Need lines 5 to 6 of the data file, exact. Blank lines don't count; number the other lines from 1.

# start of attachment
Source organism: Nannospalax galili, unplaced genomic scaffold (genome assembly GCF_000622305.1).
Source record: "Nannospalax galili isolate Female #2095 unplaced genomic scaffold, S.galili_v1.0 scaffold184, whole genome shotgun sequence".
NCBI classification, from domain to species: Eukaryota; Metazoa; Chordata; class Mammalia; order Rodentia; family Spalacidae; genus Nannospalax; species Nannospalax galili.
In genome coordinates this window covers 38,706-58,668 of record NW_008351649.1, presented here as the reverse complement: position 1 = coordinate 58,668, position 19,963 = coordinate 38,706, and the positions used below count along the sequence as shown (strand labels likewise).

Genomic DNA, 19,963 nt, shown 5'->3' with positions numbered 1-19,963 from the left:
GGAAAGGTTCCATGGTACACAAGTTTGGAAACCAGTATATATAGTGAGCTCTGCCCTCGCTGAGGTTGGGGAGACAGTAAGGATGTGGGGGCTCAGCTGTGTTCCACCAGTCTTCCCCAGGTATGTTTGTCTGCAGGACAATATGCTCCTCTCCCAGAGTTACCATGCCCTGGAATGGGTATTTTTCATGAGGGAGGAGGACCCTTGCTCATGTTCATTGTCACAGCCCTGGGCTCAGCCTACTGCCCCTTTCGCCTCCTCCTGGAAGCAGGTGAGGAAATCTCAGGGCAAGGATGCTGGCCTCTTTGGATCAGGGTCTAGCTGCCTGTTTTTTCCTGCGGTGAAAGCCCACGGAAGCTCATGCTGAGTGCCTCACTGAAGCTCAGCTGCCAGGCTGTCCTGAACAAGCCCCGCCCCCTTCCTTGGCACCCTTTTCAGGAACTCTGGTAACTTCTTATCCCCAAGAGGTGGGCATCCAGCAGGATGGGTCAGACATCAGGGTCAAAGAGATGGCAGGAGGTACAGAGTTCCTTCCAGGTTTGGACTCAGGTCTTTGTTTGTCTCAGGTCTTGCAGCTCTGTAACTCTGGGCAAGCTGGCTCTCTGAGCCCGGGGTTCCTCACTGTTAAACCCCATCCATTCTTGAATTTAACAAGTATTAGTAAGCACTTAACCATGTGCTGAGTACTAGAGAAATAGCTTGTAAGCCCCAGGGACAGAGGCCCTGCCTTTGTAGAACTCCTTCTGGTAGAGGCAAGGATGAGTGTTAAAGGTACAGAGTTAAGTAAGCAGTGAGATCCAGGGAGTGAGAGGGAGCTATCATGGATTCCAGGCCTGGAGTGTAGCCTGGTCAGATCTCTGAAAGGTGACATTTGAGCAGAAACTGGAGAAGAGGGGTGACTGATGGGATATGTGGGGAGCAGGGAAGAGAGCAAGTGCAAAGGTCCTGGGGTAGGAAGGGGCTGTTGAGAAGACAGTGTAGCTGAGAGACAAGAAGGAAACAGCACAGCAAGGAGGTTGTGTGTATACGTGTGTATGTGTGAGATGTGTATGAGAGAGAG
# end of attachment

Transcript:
Genomic DNA, 19,963 nt, shown 5'->3' with positions numbered 1-19,963 from the left:
GGAAAGGTTCCATGGTACACAAGTTTGGAAACCAGTATATATAGTGAGCTCTGCCCTCGCTGAGGTTGGGGAGACAGTAAGGATGTGGGGGCTCAGCTGTGTTCCACCAGTCTTCCCCAGGTATGTTTGTCTGCAGGACAATATGCTCCTCTCCCAGAGTTACCATGCCCTGGAATGGGTATTTTTCATGAGGGAGGAGGACCCTTGCTCATGTTCATTGTCACAGCCCTGGGCTCAGCCTACTGCCCCTTTCGCCTCCTCCTGGAAGCAGGTGAGGAAATCTCAGGGCAAGGATGCTGGCCTCTTTGGATCAGGGTCTAGCTGCCTGTTTTTTCCTGCGGTGAAAGCCCACGGAAGCTCATGCTGAGTGCCTCACTGAAGCTCAGCTGCCAGGCTGTCCTGAACAAGCCCCGCCCCCTTCCTTGGCACCCTTTTCAGGAACTCTGGTAACTTCTTATCCCCAAGAGGTGGGCATCCAGCAGGATGGGTCAGACATCAGGGTCAAAGAGATGGCAGGAGGTACAGAGTTCCTTCCAGGTTTGGACTCAGGTCTTTGTTTGTCTCAGGTCTTGCAGCTCTGTAACTCTGGGCAAGCTGGCTCTCTGAGCCCGGGGTTCCTCACTGTTAAACCCCATCCATTCTTGAATTTAACAAGTATTAGTAAGCACTTAACCATGTGCTGAGTACTAGAGAAATAGCTTGTAAGCCCCAGGGACAGAGGCCCTGCCTTTGTAGAACTCCTTCTGGTAGAGGCAAGGATGAGTGTTAAAGGTACAGAGTTAAGTAAGCAGTGAGATCCAGGGAGTGAGAGGGAGCTATCATGGATTCCAGGCCTGGAGTGTAGCCTGGTCAGATCTCTGAAAGGTGACATTTGAGCAGAAACTGGAGAAGAGGGGTGACTGATGGGATATGTGGGGAGCAGGGAAGAGAGCAAGTGCAAAGGTCCTGGGGTAGGAAGGGGCTGTTGAGAAGACAGTGTAGCTGAGAGACAAGAAGGAAACAGCACAGCAAGGAGGTTGTGTGTATACGTGTGTATGTGTGAGATGTGTATGAGAGAGAG